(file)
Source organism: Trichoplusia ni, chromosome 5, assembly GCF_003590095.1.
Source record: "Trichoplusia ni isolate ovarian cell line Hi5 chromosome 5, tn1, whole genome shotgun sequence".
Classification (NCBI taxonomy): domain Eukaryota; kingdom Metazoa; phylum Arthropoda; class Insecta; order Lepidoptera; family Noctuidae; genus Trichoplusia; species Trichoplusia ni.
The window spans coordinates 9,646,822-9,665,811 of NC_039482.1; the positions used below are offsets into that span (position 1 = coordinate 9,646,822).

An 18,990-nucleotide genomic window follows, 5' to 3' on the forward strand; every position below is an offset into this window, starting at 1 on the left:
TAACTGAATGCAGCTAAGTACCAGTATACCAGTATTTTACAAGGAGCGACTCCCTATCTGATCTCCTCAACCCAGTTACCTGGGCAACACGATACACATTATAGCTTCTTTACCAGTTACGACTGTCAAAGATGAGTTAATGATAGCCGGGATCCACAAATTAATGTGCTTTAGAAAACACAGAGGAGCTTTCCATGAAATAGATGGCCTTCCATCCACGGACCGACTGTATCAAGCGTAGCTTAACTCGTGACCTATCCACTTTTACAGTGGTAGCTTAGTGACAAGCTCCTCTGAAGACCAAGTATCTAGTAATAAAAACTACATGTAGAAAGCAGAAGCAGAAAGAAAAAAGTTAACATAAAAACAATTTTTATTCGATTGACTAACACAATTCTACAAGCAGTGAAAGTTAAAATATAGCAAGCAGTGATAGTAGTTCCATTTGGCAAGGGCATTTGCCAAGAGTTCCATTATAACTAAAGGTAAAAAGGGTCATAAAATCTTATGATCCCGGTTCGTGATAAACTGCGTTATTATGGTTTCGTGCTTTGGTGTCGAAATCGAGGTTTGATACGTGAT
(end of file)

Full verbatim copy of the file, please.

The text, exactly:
Source organism: Trichoplusia ni, chromosome 5, assembly GCF_003590095.1.
Source record: "Trichoplusia ni isolate ovarian cell line Hi5 chromosome 5, tn1, whole genome shotgun sequence".
Classification (NCBI taxonomy): domain Eukaryota; kingdom Metazoa; phylum Arthropoda; class Insecta; order Lepidoptera; family Noctuidae; genus Trichoplusia; species Trichoplusia ni.
The window spans coordinates 9,646,822-9,665,811 of NC_039482.1; the positions used below are offsets into that span (position 1 = coordinate 9,646,822).

An 18,990-nucleotide genomic window follows, 5' to 3' on the forward strand; every position below is an offset into this window, starting at 1 on the left:
TAACTGAATGCAGCTAAGTACCAGTATACCAGTATTTTACAAGGAGCGACTCCCTATCTGATCTCCTCAACCCAGTTACCTGGGCAACACGATACACATTATAGCTTCTTTACCAGTTACGACTGTCAAAGATGAGTTAATGATAGCCGGGATCCACAAATTAATGTGCTTTAGAAAACACAGAGGAGCTTTCCATGAAATAGATGGCCTTCCATCCACGGACCGACTGTATCAAGCGTAGCTTAACTCGTGACCTATCCACTTTTACAGTGGTAGCTTAGTGACAAGCTCCTCTGAAGACCAAGTATCTAGTAATAAAAACTACATGTAGAAAGCAGAAGCAGAAAGAAAAAAGTTAACATAAAAACAATTTTTATTCGATTGACTAACACAATTCTACAAGCAGTGAAAGTTAAAATATAGCAAGCAGTGATAGTAGTTCCATTTGGCAAGGGCATTTGCCAAGAGTTCCATTATAACTAAAGGTAAAAAGGGTCATAAAATCTTATGATCCCGGTTCGTGATAAACTGCGTTATTATGGTTTCGTGCTTTGGTGTCGAAATCGAGGTTTGATACGTGAT